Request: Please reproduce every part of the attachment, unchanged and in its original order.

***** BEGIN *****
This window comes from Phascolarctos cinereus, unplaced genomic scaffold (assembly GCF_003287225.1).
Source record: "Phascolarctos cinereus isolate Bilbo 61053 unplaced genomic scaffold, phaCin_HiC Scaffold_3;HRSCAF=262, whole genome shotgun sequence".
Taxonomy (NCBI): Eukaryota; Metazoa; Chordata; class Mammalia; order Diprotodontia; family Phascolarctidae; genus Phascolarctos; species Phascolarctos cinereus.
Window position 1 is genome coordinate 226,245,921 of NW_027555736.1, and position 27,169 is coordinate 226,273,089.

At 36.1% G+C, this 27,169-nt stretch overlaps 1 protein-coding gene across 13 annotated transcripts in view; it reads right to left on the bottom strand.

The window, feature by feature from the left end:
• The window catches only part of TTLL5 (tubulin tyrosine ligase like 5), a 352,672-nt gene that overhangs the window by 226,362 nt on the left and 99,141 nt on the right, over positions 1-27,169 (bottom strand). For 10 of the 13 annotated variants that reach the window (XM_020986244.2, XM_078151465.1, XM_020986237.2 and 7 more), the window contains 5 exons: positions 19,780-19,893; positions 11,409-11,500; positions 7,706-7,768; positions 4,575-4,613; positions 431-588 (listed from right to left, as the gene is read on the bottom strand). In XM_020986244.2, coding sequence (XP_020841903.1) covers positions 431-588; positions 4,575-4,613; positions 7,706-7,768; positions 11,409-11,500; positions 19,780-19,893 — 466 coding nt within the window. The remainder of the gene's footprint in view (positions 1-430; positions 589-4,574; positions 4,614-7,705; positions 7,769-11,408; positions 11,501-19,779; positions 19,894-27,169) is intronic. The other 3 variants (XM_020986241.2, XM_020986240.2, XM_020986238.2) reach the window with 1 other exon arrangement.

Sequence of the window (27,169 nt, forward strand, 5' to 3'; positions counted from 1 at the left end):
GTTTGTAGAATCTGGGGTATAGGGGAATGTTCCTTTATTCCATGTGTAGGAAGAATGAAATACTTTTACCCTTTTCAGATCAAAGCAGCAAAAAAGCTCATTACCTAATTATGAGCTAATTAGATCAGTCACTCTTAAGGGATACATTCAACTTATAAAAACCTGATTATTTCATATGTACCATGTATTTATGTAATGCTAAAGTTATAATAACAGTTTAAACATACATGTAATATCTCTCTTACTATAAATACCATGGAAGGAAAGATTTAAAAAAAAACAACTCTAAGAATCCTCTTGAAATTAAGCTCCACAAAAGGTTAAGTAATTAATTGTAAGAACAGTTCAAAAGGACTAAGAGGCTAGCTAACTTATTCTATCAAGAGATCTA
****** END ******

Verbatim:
This window comes from Phascolarctos cinereus, unplaced genomic scaffold (assembly GCF_003287225.1).
Source record: "Phascolarctos cinereus isolate Bilbo 61053 unplaced genomic scaffold, phaCin_HiC Scaffold_3;HRSCAF=262, whole genome shotgun sequence".
Taxonomy (NCBI): Eukaryota; Metazoa; Chordata; class Mammalia; order Diprotodontia; family Phascolarctidae; genus Phascolarctos; species Phascolarctos cinereus.
Window position 1 is genome coordinate 226,245,921 of NW_027555736.1, and position 27,169 is coordinate 226,273,089.

At 36.1% G+C, this 27,169-nt stretch overlaps 1 protein-coding gene across 13 annotated transcripts in view; it reads right to left on the bottom strand.

The window, feature by feature from the left end:
• The window catches only part of TTLL5 (tubulin tyrosine ligase like 5), a 352,672-nt gene that overhangs the window by 226,362 nt on the left and 99,141 nt on the right, over positions 1-27,169 (bottom strand). For 10 of the 13 annotated variants that reach the window (XM_020986244.2, XM_078151465.1, XM_020986237.2 and 7 more), the window contains 5 exons: positions 19,780-19,893; positions 11,409-11,500; positions 7,706-7,768; positions 4,575-4,613; positions 431-588 (listed from right to left, as the gene is read on the bottom strand). In XM_020986244.2, coding sequence (XP_020841903.1) covers positions 431-588; positions 4,575-4,613; positions 7,706-7,768; positions 11,409-11,500; positions 19,780-19,893 — 466 coding nt within the window. The remainder of the gene's footprint in view (positions 1-430; positions 589-4,574; positions 4,614-7,705; positions 7,769-11,408; positions 11,501-19,779; positions 19,894-27,169) is intronic. The other 3 variants (XM_020986241.2, XM_020986240.2, XM_020986238.2) reach the window with 1 other exon arrangement.

Sequence of the window (27,169 nt, forward strand, 5' to 3'; positions counted from 1 at the left end):
GTTTGTAGAATCTGGGGTATAGGGGAATGTTCCTTTATTCCATGTGTAGGAAGAATGAAATACTTTTACCCTTTTCAGATCAAAGCAGCAAAAAAGCTCATTACCTAATTATGAGCTAATTAGATCAGTCACTCTTAAGGGATACATTCAACTTATAAAAACCTGATTATTTCATATGTACCATGTATTTATGTAATGCTAAAGTTATAATAACAGTTTAAACATACATGTAATATCTCTCTTACTATAAATACCATGGAAGGAAAGATTTAAAAAAAAACAACTCTAAGAATCCTCTTGAAATTAAGCTCCACAAAAGGTTAAGTAATTAATTGTAAGAACAGTTCAAAAGGACTAAGAGGCTAGCTAACTTATTCTATCAAGAGATCTA